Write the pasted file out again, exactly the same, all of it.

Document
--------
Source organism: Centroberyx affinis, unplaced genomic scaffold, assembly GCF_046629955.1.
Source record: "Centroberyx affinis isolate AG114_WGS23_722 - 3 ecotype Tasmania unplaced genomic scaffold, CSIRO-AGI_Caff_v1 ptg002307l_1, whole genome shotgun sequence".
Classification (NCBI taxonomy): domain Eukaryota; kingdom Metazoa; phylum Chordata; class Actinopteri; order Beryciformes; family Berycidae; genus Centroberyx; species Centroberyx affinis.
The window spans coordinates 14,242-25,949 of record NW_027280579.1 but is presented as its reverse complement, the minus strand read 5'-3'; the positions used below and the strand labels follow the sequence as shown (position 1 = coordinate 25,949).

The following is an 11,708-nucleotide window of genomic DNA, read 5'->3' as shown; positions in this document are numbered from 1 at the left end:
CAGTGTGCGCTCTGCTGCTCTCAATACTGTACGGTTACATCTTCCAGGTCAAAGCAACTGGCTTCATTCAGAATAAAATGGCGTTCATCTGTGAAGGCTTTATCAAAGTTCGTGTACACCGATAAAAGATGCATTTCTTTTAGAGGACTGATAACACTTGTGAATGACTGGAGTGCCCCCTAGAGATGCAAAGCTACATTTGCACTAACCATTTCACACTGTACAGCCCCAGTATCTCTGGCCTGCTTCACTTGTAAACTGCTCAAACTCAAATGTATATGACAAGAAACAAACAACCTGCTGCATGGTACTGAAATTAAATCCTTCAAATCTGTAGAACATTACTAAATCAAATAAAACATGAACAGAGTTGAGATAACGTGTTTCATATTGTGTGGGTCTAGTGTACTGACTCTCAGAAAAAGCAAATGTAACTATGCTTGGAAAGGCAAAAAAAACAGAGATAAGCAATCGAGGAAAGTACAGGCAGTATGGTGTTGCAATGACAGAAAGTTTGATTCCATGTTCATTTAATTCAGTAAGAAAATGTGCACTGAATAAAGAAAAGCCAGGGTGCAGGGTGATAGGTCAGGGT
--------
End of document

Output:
Source organism: Centroberyx affinis, unplaced genomic scaffold, assembly GCF_046629955.1.
Source record: "Centroberyx affinis isolate AG114_WGS23_722 - 3 ecotype Tasmania unplaced genomic scaffold, CSIRO-AGI_Caff_v1 ptg002307l_1, whole genome shotgun sequence".
Classification (NCBI taxonomy): domain Eukaryota; kingdom Metazoa; phylum Chordata; class Actinopteri; order Beryciformes; family Berycidae; genus Centroberyx; species Centroberyx affinis.
The window spans coordinates 14,242-25,949 of record NW_027280579.1 but is presented as its reverse complement, the minus strand read 5'-3'; the positions used below and the strand labels follow the sequence as shown (position 1 = coordinate 25,949).

The following is an 11,708-nucleotide window of genomic DNA, read 5'->3' as shown; positions in this document are numbered from 1 at the left end:
CAGTGTGCGCTCTGCTGCTCTCAATACTGTACGGTTACATCTTCCAGGTCAAAGCAACTGGCTTCATTCAGAATAAAATGGCGTTCATCTGTGAAGGCTTTATCAAAGTTCGTGTACACCGATAAAAGATGCATTTCTTTTAGAGGACTGATAACACTTGTGAATGACTGGAGTGCCCCCTAGAGATGCAAAGCTACATTTGCACTAACCATTTCACACTGTACAGCCCCAGTATCTCTGGCCTGCTTCACTTGTAAACTGCTCAAACTCAAATGTATATGACAAGAAACAAACAACCTGCTGCATGGTACTGAAATTAAATCCTTCAAATCTGTAGAACATTACTAAATCAAATAAAACATGAACAGAGTTGAGATAACGTGTTTCATATTGTGTGGGTCTAGTGTACTGACTCTCAGAAAAAGCAAATGTAACTATGCTTGGAAAGGCAAAAAAAACAGAGATAAGCAATCGAGGAAAGTACAGGCAGTATGGTGTTGCAATGACAGAAAGTTTGATTCCATGTTCATTTAATTCAGTAAGAAAATGTGCACTGAATAAAGAAAAGCCAGGGTGCAGGGTGATAGGTCAGGGT